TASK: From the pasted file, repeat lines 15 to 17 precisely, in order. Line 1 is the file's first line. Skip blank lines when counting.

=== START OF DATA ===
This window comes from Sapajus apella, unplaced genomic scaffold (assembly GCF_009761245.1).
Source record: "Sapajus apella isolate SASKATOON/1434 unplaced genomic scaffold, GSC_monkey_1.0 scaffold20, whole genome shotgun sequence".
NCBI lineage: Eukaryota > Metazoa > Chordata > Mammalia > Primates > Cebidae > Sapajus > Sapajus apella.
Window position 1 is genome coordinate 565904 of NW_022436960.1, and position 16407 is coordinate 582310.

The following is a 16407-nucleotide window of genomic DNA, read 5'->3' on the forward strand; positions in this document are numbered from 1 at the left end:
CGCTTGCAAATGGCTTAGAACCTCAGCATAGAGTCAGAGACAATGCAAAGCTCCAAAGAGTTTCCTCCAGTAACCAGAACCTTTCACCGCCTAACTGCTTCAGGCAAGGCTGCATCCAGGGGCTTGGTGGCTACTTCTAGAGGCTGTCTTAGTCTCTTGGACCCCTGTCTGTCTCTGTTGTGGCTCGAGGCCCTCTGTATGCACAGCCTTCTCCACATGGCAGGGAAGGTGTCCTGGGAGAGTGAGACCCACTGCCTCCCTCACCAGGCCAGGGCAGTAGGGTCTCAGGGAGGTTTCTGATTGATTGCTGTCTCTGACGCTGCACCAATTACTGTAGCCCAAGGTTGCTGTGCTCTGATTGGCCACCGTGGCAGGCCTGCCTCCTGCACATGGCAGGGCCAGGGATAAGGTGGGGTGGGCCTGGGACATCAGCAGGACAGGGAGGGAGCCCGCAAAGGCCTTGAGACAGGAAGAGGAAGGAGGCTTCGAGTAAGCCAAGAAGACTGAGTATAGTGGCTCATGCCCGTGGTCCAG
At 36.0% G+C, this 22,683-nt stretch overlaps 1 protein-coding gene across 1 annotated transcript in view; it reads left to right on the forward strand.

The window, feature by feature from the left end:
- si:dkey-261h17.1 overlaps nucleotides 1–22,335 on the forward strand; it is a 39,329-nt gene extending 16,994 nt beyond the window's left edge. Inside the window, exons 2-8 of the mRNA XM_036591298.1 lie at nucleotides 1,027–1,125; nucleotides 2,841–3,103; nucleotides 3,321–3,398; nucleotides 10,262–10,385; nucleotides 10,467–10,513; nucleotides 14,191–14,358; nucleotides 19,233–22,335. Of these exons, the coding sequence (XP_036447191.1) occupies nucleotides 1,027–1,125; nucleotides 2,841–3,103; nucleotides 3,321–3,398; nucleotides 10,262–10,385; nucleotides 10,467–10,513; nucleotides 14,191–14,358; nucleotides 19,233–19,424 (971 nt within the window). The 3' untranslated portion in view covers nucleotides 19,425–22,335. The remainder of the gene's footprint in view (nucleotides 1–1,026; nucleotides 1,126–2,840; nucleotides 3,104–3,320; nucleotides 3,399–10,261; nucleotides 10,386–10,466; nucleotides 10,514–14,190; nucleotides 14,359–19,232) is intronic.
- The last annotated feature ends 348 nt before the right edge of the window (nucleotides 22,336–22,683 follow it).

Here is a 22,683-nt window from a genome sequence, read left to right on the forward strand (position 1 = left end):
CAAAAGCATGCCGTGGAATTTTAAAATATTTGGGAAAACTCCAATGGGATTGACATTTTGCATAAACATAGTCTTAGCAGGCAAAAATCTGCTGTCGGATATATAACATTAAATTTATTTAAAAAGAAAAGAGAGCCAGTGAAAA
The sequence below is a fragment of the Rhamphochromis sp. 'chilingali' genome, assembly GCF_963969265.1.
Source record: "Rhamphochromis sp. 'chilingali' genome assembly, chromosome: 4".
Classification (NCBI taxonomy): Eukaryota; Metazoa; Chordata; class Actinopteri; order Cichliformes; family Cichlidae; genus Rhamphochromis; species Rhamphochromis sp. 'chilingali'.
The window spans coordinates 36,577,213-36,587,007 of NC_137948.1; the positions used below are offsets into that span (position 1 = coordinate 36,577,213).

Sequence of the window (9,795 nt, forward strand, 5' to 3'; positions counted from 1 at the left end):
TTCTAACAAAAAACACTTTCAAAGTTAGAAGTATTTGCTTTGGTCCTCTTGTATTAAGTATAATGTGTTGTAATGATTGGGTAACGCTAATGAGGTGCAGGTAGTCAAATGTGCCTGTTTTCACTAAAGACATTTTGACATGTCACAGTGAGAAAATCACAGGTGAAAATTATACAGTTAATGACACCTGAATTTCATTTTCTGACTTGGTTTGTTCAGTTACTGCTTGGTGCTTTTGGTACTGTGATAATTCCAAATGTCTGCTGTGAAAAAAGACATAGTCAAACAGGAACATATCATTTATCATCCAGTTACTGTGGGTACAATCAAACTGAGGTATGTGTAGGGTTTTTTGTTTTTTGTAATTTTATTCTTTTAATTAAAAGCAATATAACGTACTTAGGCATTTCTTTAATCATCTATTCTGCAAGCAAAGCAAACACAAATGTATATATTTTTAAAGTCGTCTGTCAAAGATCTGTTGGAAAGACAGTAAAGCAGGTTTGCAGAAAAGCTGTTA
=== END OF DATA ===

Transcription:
Classification (NCBI taxonomy): Eukaryota; Metazoa; Chordata; class Actinopteri; order Cichliformes; family Cichlidae; genus Rhamphochromis; species Rhamphochromis sp. 'chilingali'.
The window spans coordinates 36,577,213-36,587,007 of NC_137948.1; the positions used below are offsets into that span (position 1 = coordinate 36,577,213).

Sequence of the window (9,795 nt, forward strand, 5' to 3'; positions counted from 1 at the left end):